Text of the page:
Should We Stop Expanding K-12 Blended & Virtual Schools?

April, 2016 – The National Education Policy Center released a report on the performance of existing k-12 blended and virtual schools in the United States. When looking at adequate yearly progress (or an alternative standard) for these blended and online schools as a group, the researchers found that the group consistently performed well below their brick-and-mortar counterparts. They found a higher teacher to student ratio as well. Based upon these and a few other analyses, they made the following recommendations. I’ve included them with a bit of commentary. You can review the entire report here but following are their recommendations and my thoughts.

Policymakers slow or stop the growth in the number of virtual schools and blended schools and the size of their enrollments until the reasons for their relatively poor outcomes have been identified and addressed.

First, the report itself recognizes the limitations of how they are measuring the performance of students in these blended and virtual schools, and the limited data. Second, allow me to give a little insight into how some of this testing works for virtual schools. These test numbers for virtual schools are typically coming from a single day event where they make virtual school students travel to a site for this exam. Anecdotally, I know one instance where technical glitches with the computer lab were such that students were supposed to start their test at 9:00 AM and they didn’t actually get started until 1:00 PM. The students are not used to these sorts of tests. These virtual schools do not teach to the test (something that I consider a strength). And again, this is a single day in the school year in a context and format that is completely unfamiliar to the students. If anything, this just says that the virtual schools are not playing hoop jumping game of school as well as others, but I am suspect about assuming that it says too much of substance  about student performance for the entire virtual school ecosystem.

With that said, I agree that we need better measures, but we need to be flexible and open about how we assess student growth and development. Virtual schools should not be penalized because they do not fit the narrow boxes set up for traditional brick and mortar schools.

Additional, we need to consider more holistic affordances and limitations in schools. This might seem like an extreme example but, are we calling for limiting traditional brick and mortar school enrollment until they fully address the incredibly troubling issues with school violence, expansive bullying or related issues? If schools are doing well with AYP, are we okay with all this other stuff? While there are many reasons why families choose virtual schools, you might be surprised how many were related to justifiable concerns about such issues. I’ve met countless parents who were at their wits end trying to find a solution in the school or an alternative that did little more than address some of the most basic and fundamental physical, emotional and social needs of their kids; and people in the brick and mortar schools were not helping. These are real and important issues, and we don’t want to exacerbate the problem. So, do we really want to limit access to one of the only reasonable options for some of these kids to have a physically and emotionally safe learning environment? Of course, there are many other solid and viable reasons for virtual schooling, but I contend that we need to consider these issues with the larger context and situation in mind.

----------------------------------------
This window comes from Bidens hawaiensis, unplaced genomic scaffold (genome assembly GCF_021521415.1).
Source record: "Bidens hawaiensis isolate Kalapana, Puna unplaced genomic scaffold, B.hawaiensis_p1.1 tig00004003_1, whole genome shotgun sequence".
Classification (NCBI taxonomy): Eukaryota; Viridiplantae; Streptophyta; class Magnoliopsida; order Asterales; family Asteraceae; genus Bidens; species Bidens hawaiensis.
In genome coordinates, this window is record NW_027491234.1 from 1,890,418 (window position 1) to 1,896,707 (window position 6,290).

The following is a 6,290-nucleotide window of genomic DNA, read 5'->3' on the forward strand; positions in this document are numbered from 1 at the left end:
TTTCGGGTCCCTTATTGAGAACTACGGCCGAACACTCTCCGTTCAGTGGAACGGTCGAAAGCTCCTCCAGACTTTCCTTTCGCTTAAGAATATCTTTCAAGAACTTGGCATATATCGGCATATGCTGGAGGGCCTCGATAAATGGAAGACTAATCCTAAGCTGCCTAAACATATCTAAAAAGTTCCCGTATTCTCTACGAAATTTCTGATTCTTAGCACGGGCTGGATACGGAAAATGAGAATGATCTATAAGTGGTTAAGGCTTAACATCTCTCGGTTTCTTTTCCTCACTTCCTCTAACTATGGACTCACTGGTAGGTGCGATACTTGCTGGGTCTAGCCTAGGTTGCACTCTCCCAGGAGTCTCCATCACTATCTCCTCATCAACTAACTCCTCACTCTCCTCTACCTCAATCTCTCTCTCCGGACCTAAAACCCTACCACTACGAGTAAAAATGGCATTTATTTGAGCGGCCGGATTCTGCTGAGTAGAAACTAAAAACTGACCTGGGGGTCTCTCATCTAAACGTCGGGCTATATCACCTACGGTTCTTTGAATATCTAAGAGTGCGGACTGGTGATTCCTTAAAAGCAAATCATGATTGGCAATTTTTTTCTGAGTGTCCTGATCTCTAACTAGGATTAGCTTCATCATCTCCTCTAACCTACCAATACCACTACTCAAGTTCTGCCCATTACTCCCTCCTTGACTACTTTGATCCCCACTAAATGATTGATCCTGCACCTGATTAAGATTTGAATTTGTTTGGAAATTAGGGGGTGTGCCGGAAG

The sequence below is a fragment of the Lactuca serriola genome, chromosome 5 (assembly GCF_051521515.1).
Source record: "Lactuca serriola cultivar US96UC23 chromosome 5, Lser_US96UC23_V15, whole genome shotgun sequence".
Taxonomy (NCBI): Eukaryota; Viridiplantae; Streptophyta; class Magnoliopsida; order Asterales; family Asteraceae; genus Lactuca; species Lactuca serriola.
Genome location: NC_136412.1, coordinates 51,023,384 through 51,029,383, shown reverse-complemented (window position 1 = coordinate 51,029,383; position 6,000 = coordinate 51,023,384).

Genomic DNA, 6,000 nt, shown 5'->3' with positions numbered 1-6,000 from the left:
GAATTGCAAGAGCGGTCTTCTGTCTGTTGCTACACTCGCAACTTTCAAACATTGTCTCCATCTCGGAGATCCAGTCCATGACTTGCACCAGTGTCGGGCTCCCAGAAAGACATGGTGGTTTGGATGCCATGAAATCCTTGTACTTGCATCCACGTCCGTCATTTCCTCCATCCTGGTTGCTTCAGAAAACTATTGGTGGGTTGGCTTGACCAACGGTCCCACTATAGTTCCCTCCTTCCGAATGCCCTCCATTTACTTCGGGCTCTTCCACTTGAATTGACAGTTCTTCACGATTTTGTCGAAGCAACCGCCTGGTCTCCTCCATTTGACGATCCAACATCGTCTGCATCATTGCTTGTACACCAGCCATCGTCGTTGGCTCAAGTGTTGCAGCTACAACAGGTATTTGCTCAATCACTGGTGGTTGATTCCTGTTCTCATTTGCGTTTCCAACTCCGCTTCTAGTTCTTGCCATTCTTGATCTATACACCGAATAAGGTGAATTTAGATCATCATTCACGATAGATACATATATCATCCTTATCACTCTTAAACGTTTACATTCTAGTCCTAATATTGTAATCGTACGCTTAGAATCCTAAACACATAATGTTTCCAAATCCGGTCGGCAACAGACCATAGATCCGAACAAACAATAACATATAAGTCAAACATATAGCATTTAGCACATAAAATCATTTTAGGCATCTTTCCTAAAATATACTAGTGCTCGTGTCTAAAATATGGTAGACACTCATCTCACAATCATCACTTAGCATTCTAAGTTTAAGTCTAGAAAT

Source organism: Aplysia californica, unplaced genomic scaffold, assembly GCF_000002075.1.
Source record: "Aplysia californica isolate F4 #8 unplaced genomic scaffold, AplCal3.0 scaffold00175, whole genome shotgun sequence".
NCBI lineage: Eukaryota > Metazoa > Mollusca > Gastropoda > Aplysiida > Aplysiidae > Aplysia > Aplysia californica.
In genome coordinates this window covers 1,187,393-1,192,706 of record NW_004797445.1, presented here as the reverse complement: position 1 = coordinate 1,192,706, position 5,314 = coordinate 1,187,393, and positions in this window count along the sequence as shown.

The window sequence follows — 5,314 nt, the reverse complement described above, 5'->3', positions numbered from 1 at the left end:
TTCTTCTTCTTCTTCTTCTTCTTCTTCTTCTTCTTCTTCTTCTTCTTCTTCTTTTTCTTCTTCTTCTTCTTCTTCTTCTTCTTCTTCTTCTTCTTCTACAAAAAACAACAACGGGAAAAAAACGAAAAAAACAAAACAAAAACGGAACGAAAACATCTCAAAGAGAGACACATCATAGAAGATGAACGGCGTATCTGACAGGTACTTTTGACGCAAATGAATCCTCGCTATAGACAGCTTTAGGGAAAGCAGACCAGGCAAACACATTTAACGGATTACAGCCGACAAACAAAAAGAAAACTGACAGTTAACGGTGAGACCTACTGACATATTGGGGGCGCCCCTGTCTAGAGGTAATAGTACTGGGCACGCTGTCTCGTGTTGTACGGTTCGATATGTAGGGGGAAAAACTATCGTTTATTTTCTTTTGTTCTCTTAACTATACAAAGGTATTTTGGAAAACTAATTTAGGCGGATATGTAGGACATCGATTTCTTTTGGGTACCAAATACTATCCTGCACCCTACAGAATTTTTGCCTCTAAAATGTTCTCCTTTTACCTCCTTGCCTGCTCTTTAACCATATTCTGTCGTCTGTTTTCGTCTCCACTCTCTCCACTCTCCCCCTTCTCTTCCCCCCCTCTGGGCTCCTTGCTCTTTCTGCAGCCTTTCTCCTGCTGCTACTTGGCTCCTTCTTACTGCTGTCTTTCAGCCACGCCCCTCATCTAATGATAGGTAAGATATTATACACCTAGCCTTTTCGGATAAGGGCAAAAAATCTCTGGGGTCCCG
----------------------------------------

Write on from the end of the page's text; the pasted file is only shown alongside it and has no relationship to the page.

We don’t pay enough attention to how policy sets individuals and schools up for failure. I contend that we need to completely revisit how we go about measuring the quality of schools and student learning and that we create an approach that recognizes different curricular goals and standards for different schools, virtual and otherwise.

Oversight authorities specify and enforce sanctions for virtual schools and blended schools if they fail to demonstrate that they are doing a good job with their students.

Again, before we start throwing out sanctions that usually make it even harder for schools to improve quality, how about revisiting the way the measure success in the first place? This is good cause to pause and reflect about the entire AYP enterprise and how we do it now. And in an online course, there are an incredible number of data points that they didn’t even consider for this review of the health of virtual schools. Some of the lessons can give 20x the detail that we have of student behaviors and learning than in almost any brick and mortar school, yet none of that data was mined (because it wasn’t available to the researchers).

This is a classic problem with innovations. People try to measure them with old methods or standards. That often doesn’t work. We need new methods for new models.

Policymakers require virtual schools and blended schools to devote more resources to instruction, particularly by specifying a maximum ratio of students to teachers.

We don’t have the data to mandate this. This is largely driven by the student to teacher ratio, but it doesn’t consider other ratios. Should we also require a certain ration of adaptive learning software to students in brick and mortar classes? There are things done online for virtual students that are not done for the brick and mortar students. Besides, we have research to indicate that student to teacher ratio needs vary by context and the type of learning activity. This is too premature, especially until we find better ways to more broadly monitor learning and engagement for learners in any type of school.

State agencies ensure that virtual schools and blended schools fully report data related to the population of students they serve and the teachers they employ.

“Mom, can you tell Billy to share his candy with me?!” Okay. I get it. The researchers want access to more data. They want to policymakers to make it easier for them to write these sorts of reports and conduct additional research. This will, in their view, allow for greater accountability and better schools for all. They want everyone to play by the rules that benefit them the most in this pursuit. Perhaps this is valuable. Perhaps not.